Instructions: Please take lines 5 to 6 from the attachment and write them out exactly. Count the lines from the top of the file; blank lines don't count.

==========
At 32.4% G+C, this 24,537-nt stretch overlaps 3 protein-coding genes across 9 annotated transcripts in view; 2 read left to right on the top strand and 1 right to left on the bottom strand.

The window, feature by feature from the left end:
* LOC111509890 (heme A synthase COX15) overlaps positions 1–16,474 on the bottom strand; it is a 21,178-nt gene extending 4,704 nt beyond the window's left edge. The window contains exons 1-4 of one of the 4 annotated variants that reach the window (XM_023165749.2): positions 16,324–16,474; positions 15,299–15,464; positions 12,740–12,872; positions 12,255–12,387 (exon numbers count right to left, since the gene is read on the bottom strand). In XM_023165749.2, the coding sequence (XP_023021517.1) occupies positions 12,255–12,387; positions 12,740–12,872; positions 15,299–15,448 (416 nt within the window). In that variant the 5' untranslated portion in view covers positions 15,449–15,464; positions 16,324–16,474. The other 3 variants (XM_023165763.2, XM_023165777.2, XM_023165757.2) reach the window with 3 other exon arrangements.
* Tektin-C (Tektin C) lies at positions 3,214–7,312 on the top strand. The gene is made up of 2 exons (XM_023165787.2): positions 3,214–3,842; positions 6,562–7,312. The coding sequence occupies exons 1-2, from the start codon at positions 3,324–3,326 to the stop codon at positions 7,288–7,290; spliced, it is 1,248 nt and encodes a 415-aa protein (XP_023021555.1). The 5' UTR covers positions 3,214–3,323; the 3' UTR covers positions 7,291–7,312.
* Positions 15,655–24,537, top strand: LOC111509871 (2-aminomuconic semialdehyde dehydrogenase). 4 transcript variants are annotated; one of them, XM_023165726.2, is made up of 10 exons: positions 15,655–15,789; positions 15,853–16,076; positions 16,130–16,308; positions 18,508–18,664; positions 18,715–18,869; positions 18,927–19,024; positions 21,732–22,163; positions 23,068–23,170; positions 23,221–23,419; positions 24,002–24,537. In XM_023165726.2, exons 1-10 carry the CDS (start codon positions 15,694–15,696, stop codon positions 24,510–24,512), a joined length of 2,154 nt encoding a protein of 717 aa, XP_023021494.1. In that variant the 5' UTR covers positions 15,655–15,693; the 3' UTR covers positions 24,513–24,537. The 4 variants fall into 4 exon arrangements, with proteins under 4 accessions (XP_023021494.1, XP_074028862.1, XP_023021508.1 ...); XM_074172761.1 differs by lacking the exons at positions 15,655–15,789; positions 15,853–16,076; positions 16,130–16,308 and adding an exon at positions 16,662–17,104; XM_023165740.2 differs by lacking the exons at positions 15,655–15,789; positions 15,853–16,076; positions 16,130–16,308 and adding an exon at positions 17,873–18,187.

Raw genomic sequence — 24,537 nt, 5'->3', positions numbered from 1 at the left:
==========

* Positions 15,655–24,537, top strand: LOC111509871 (2-aminomuconic semialdehyde dehydrogenase). 4 transcript variants are annotated; one of them, XM_023165726.2, is made up of 10 exons: positions 15,655–15,789; positions 15,853–16,076; positions 16,130–16,308; positions 18,508–18,664; positions 18,715–18,869; positions 18,927–19,024; positions 21,732–22,163; positions 23,068–23,170; positions 23,221–23,419; positions 24,002–24,537. In XM_023165726.2, exons 1-10 carry the CDS (start codon positions 15,694–15,696, stop codon positions 24,510–24,512), a joined length of 2,154 nt encoding a protein of 717 aa, XP_023021494.1. In that variant the 5' UTR covers positions 15,655–15,693; the 3' UTR covers positions 24,513–24,537. The 4 variants fall into 4 exon arrangements, with proteins under 4 accessions (XP_023021494.1, XP_074028862.1, XP_023021508.1 ...); XM_074172761.1 differs by lacking the exons at positions 15,655–15,789; positions 15,853–16,076; positions 16,130–16,308 and adding an exon at positions 16,662–17,104; XM_023165740.2 differs by lacking the exons at positions 15,655–15,789; positions 15,853–16,076; positions 16,130–16,308 and adding an exon at positions 17,873–18,187.

Raw genomic sequence — 24,537 nt, 5'->3', positions numbered from 1 at the left: